Hotze’s record-gathering from Kapaun friends took him to California, Minnesota, South Carolina, Maryland, Florida, Missouri, Georgia, Arkansas, Colorado, Washington, D.C., and rural Kansas. The POWs he met described Kapaun’s faith but also his fierce and sometimes recklessly brave leadership as a soldier.
Kapaun openly challenged camp commanders trying to indoctrinate prisoners. He publicly rallied prisoners against communist brainwashing, refuted communist indoctrinators to their faces and told them their anti-American speeches were lies.
Wood himself in 2009 said the camp commandant one day threatened the lives of all the prisoners for resisting communist indoctrination. Kapaun defiantly called the commander “a dumb son of a bitch” in front of guards and prisoners, Wood said.
Kapaun’s defiance inspired courage in the starving soldiers, who resisted fiercely after he urged them on.
Kapaun no doubt regarded himself principally as a witness for Christian principles, Hotze said. But the atheist communist guards possibly feared Kapaun more as a great soldier and rabble rouser than as a religious figure, Hotze said.
Hotze doesn’t worry as much about proving martyrdom now.
“The evidence for his greatness has become so overwhelming now – and it’s overwhelming about his life, and not only his death,” Hotze said. “I honestly don’t think the martyrdom part will make a difference, because how long does it take you or anyone to look at his life and say, ‘Yes, he did act like a saint’? There is so much about how he lived that is so compelling.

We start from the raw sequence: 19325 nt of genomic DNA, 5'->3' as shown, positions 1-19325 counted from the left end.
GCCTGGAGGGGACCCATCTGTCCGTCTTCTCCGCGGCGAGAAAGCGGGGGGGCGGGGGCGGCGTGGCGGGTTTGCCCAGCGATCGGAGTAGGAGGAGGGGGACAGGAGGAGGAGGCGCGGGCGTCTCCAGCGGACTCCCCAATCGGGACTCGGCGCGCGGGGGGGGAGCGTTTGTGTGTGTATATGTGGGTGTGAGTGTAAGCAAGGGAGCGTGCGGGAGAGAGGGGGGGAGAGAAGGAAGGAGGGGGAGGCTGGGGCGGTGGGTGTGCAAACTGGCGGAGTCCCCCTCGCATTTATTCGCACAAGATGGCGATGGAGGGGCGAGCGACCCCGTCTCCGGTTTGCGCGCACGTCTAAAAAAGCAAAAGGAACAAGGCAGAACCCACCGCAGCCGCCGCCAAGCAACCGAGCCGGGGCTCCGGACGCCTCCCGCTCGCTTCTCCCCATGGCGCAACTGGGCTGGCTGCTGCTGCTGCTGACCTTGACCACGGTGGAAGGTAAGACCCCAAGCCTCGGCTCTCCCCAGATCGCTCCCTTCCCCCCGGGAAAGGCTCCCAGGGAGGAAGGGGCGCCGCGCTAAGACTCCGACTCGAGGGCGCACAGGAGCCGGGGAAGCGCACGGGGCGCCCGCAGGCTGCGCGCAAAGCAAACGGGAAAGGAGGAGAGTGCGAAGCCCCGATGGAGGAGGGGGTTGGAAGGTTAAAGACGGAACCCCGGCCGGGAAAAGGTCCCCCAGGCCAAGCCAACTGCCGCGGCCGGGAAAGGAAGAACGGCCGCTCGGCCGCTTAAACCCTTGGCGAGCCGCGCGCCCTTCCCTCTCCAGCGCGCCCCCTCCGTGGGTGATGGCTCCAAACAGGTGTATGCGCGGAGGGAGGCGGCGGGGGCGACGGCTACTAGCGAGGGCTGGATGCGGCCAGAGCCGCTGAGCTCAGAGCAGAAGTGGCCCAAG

“I have always thought that the story of Father Kapaun is being told according to God’s time and not ours,” Hotze said.
“His story is bigger than all of us. It is part of God’s plan for our salvation. It is still unfolding before our eyes.”
Coverage from Rome
Eagle reporter Roy Wenzl and photographer Travis Heying are in Rome, covering Wichita Bishop Carl Kemme as he speaks about Father Emil Kapaun to the Congregation for the Causes of Saints at the Vatican. They also will be reporting on other pilgrims from the Wichita area who are on the trip. Look for stories, photos and video from Rome on Kansas.com. Follow Roy and Travis on Twitter at @RoyWenzl and @travisheying.